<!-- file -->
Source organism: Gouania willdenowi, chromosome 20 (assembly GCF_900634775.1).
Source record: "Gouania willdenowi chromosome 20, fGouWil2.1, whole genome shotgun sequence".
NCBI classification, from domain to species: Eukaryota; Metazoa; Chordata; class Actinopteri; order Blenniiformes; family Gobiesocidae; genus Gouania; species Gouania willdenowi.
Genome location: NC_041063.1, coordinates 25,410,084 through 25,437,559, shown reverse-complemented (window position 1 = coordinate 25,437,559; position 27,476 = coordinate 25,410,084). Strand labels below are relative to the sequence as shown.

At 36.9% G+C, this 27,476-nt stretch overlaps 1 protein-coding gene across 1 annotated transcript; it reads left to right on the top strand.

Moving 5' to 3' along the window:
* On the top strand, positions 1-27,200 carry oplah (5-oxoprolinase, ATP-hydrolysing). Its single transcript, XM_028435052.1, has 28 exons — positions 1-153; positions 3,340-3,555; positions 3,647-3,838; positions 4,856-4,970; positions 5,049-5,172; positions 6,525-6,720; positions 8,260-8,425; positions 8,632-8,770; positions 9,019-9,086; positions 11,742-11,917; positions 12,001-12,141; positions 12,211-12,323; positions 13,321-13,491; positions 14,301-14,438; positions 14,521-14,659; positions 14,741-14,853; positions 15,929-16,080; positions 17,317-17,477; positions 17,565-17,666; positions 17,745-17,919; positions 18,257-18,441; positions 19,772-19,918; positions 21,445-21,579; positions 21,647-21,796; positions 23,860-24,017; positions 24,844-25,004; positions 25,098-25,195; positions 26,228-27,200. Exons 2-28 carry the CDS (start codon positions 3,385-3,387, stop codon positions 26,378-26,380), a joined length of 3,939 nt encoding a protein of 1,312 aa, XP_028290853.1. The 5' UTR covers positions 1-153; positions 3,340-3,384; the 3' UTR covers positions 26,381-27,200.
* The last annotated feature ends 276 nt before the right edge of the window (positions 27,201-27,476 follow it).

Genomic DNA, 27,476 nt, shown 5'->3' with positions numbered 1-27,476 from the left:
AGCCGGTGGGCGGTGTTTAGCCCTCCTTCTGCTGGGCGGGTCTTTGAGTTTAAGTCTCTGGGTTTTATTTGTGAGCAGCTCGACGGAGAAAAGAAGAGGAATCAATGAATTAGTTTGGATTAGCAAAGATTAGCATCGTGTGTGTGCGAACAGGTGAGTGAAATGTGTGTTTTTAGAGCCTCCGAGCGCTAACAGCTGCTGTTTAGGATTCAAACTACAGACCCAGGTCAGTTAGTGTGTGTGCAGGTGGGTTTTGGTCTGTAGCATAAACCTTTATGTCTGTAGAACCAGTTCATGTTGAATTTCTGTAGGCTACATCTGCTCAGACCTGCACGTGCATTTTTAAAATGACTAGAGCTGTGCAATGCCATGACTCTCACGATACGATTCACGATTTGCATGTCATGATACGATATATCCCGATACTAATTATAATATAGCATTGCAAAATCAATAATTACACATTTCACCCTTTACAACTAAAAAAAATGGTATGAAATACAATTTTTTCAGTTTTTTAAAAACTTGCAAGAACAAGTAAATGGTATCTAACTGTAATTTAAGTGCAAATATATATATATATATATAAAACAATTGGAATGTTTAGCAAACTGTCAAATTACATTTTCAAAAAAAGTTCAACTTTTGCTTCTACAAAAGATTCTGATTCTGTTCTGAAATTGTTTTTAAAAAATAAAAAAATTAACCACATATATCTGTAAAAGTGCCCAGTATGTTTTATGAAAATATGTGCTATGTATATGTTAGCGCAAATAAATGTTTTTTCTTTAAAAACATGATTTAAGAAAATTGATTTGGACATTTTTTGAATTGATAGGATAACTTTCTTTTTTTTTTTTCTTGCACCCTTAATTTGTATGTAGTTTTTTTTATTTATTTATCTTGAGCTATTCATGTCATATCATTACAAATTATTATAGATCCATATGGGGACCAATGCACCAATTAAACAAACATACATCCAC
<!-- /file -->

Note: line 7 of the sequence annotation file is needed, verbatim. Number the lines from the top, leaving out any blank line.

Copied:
* On the top strand, positions 1-27,200 carry oplah (5-oxoprolinase, ATP-hydrolysing). Its single transcript, XM_028435052.1, has 28 exons — positions 1-153; positions 3,340-3,555; positions 3,647-3,838; positions 4,856-4,970; positions 5,049-5,172; positions 6,525-6,720; positions 8,260-8,425; positions 8,632-8,770; positions 9,019-9,086; positions 11,742-11,917; positions 12,001-12,141; positions 12,211-12,323; positions 13,321-13,491; positions 14,301-14,438; positions 14,521-14,659; positions 14,741-14,853; positions 15,929-16,080; positions 17,317-17,477; positions 17,565-17,666; positions 17,745-17,919; positions 18,257-18,441; positions 19,772-19,918; positions 21,445-21,579; positions 21,647-21,796; positions 23,860-24,017; positions 24,844-25,004; positions 25,098-25,195; positions 26,228-27,200. Exons 2-28 carry the CDS (start codon positions 3,385-3,387, stop codon positions 26,378-26,380), a joined length of 3,939 nt encoding a protein of 1,312 aa, XP_028290853.1. The 5' UTR covers positions 1-153; positions 3,340-3,384; the 3' UTR covers positions 26,381-27,200.